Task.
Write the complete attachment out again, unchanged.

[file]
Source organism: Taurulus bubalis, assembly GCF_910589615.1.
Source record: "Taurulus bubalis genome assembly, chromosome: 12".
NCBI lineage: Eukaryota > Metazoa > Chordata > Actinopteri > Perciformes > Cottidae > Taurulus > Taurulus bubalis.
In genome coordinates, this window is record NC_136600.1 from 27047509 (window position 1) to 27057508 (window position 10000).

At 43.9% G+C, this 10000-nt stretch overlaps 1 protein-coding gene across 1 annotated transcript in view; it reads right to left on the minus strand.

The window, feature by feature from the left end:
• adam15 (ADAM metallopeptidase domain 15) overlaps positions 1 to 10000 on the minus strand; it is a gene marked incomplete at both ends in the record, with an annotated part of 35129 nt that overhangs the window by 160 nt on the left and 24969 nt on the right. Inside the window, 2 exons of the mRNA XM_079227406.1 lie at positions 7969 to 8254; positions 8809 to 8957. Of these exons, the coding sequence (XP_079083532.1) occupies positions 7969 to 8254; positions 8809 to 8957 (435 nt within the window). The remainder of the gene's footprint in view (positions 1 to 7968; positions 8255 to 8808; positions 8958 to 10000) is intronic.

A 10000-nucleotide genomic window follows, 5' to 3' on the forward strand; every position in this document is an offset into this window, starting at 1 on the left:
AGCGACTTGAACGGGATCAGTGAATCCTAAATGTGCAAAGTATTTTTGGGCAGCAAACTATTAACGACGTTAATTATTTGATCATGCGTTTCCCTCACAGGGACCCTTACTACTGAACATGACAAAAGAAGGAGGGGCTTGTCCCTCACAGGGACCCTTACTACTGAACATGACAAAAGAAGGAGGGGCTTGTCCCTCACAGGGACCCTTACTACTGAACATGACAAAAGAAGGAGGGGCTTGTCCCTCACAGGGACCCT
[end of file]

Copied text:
Source organism: Taurulus bubalis, assembly GCF_910589615.1.
Source record: "Taurulus bubalis genome assembly, chromosome: 12".
NCBI lineage: Eukaryota > Metazoa > Chordata > Actinopteri > Perciformes > Cottidae > Taurulus > Taurulus bubalis.
In genome coordinates, this window is record NC_136600.1 from 27047509 (window position 1) to 27057508 (window position 10000).

At 43.9% G+C, this 10000-nt stretch overlaps 1 protein-coding gene across 1 annotated transcript in view; it reads right to left on the minus strand.

The window, feature by feature from the left end:
• adam15 (ADAM metallopeptidase domain 15) overlaps positions 1 to 10000 on the minus strand; it is a gene marked incomplete at both ends in the record, with an annotated part of 35129 nt that overhangs the window by 160 nt on the left and 24969 nt on the right. Inside the window, 2 exons of the mRNA XM_079227406.1 lie at positions 7969 to 8254; positions 8809 to 8957. Of these exons, the coding sequence (XP_079083532.1) occupies positions 7969 to 8254; positions 8809 to 8957 (435 nt within the window). The remainder of the gene's footprint in view (positions 1 to 7968; positions 8255 to 8808; positions 8958 to 10000) is intronic.

A 10000-nucleotide genomic window follows, 5' to 3' on the forward strand; every position in this document is an offset into this window, starting at 1 on the left:
AGCGACTTGAACGGGATCAGTGAATCCTAAATGTGCAAAGTATTTTTGGGCAGCAAACTATTAACGACGTTAATTATTTGATCATGCGTTTCCCTCACAGGGACCCTTACTACTGAACATGACAAAAGAAGGAGGGGCTTGTCCCTCACAGGGACCCTTACTACTGAACATGACAAAAGAAGGAGGGGCTTGTCCCTCACAGGGACCCTTACTACTGAACATGACAAAAGAAGGAGGGGCTTGTCCCTCACAGGGACCCT